Maybe and maybe not. If the invasion, politics, and civil war have created opportunities for the Kurds, they are fragile, relying on the transitory needs or current disarray of their traditional foes, the central governments of Turkey, Syria, Iraq and Iran.

Turkey is a case in point.

Endogen needs the votes of Kurdish parliamentarians to put a new constitution up for a referendum in time for the 2014 elections. Ending the conflict with the Kurds could also boost Turkey’s application for European Union membership and burnish Ankara’s regional leadership credentials. The latter have been tarnished by a number of Erdogan missteps, including his unpopular support for the Syrian insurgents and his increasingly authoritarian internal policies.

Most Kurds would like to end the fighting as well, but that will require concessions by the Endogen government on the issues of parliamentary representation and the right educate Kurds in their own language.

But Endogen has balked at these two demands, and the Kurds are growing impatient. PKK leader Cemil Bayik recently warned that “September 1 is the deadline” for a deal and a failure to reach an agreement by then “will be understood that the aim [of the Turkish government] is not a solution.” Given the long history of animosity, it would not take much to unravel peace talks between the two parties.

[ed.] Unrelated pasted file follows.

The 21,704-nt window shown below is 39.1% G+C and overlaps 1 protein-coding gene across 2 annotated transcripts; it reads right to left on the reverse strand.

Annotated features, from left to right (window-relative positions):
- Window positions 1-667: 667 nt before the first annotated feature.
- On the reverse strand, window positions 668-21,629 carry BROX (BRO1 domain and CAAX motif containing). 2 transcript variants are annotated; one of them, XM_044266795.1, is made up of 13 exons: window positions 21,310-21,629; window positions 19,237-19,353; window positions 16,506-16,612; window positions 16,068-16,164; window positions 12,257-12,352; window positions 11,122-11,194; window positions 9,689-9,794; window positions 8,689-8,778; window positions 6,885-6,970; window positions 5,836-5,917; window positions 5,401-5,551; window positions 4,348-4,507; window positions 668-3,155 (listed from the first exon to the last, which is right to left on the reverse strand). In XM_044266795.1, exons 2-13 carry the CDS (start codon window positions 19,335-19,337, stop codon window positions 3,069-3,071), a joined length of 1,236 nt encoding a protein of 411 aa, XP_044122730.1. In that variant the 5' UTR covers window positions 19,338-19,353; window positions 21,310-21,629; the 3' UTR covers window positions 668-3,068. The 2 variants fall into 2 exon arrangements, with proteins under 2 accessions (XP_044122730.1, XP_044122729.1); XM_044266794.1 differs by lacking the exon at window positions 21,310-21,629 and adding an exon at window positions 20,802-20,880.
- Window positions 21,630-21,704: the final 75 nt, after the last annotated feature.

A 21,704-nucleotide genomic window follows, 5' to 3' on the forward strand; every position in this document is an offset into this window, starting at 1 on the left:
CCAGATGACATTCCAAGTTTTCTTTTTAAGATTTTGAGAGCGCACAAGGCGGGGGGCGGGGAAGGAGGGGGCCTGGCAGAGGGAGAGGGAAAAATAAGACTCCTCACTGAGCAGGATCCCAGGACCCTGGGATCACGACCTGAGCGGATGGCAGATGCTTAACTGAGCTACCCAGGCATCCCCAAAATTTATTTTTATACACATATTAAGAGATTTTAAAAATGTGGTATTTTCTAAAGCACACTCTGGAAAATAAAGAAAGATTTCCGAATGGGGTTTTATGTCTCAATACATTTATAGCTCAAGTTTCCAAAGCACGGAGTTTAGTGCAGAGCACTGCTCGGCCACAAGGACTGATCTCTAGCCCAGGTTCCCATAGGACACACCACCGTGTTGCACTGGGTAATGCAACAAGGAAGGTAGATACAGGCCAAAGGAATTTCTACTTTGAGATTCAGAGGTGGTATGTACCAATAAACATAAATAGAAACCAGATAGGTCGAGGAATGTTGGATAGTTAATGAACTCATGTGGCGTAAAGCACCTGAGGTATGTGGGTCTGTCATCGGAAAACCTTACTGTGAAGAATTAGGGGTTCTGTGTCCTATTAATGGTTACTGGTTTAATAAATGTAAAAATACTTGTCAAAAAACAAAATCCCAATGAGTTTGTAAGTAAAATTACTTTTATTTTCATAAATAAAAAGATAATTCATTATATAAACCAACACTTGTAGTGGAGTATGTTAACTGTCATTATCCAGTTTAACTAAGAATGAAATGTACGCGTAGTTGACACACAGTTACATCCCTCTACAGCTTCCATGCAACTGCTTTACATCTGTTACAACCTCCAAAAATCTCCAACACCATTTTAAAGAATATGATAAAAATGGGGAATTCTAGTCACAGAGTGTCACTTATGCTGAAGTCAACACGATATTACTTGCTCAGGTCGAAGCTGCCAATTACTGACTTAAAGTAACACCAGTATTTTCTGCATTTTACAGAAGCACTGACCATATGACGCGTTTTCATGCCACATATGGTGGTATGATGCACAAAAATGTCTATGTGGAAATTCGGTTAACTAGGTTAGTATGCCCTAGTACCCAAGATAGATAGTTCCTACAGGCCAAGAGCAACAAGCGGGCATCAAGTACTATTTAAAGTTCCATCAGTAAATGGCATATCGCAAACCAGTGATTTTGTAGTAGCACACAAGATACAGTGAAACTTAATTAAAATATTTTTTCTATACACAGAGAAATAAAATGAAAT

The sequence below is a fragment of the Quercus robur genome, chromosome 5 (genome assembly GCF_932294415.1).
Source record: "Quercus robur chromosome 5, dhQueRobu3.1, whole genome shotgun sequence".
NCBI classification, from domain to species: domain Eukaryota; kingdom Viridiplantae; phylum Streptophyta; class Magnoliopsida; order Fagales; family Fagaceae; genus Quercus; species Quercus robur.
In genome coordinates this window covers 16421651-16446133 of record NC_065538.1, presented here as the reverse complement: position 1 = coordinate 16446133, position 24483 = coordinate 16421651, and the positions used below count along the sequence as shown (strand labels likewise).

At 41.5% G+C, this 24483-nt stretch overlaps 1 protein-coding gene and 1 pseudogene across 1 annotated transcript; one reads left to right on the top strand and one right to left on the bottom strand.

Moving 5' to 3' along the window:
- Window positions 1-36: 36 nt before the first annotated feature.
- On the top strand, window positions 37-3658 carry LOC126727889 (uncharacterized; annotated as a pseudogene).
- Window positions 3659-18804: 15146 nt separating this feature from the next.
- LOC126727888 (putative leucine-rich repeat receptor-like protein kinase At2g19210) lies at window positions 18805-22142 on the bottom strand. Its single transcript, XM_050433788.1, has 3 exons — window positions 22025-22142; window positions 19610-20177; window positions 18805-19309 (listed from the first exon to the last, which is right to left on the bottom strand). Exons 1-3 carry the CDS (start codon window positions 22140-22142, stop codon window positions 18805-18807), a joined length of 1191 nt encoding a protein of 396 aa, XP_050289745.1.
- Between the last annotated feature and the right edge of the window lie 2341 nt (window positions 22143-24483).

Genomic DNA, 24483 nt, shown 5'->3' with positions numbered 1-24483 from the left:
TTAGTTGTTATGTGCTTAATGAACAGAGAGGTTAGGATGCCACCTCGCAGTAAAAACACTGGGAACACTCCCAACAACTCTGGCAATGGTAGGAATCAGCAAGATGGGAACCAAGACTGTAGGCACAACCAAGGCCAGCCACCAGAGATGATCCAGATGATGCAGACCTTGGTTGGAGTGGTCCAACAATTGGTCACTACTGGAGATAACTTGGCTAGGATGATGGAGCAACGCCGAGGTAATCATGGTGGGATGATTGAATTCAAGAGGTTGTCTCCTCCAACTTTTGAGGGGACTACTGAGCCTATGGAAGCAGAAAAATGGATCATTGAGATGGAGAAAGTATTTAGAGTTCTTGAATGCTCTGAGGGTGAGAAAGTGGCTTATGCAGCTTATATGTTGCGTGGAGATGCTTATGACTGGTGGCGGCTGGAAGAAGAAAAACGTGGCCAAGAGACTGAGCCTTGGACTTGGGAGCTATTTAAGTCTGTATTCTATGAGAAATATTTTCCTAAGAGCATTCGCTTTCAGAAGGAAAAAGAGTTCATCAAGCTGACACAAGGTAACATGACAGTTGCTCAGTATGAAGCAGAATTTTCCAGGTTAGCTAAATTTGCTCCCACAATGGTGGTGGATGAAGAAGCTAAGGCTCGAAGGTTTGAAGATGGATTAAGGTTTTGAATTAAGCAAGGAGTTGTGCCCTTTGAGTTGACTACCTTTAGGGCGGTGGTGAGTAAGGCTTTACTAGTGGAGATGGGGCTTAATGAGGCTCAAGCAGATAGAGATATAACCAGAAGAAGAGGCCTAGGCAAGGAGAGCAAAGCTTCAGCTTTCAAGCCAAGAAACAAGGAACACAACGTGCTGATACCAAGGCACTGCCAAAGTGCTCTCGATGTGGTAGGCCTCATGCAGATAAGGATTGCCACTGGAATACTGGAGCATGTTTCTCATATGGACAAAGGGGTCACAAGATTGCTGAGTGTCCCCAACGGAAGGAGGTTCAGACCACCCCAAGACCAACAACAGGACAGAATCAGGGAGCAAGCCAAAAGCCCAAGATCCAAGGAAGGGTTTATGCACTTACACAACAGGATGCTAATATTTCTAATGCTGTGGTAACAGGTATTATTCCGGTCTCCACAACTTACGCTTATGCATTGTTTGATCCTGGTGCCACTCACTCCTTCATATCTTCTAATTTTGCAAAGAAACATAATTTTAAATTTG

Syria’s Kurds have threaded a hazardous path between their desire for autonomy—some would like full independence—and not taking sides in the current civil war. Indeed, the fighting going on in northern and eastern Syria is not between the insurgents and the Assad government, but Kurds represented by the Kurdish Democratic Union and the combined forces of the extremist al-Nusra Front and the Islamic State of Iraq and the Levant, both of which are affiliated with al-Qaeda.

Most of Syria’s oil reserves are in the Kurdish region and control of them would provide a financial base for whatever side emerges victorious.

The Assad regime may have abandoned the north, but Damascus recently has made headway against the insurgency, gains greatly aided by infighting among its opponents. So far the war is a stalemate, but it might not stay that way forever. Even Syrians opposed to the Assad government are tired of the fighting, and most have no love for the sectarian groups that have increasingly taken over the war against the Damascus regime. In short, the current autonomy of Syria’s Kurds may be a fleeting thing.

Of course, it is possible that the Syrian Kurds might cut a deal with Assad: help drive the insurgents out of the area—maybe in alliance with the Iraqi Kurds—in exchange for greater autonomy. That would enrage both the Turks and the Maliki government, but it is not clear either could do much about it.

Erdogen’s support for the Syrian insurgents is widely unpopular in Turkey, and any direct intervention by the Turks to block autonomy for Syria’s Kurds would put Ankara in the middle of a civil war. With an election looming next year, that is not a move Erdogan wants to make. As for Iraq, thanks to the U.S.’s dismantling of Saddam Hussein’s army, Baghdad doesn’t have the capabilities to take on the Peshmerga at this point.

What will finally emerge is hard to predict, except that a return to the past seems unlikely. Iraq’s Kurds can only be dislodged by a major invasion from Turkey in cooperation with the Baghdad government. Given that Kurdish oil and gas are increasingly important to the Turkish economy, and that any invasion would be costly, why would Ankara do that?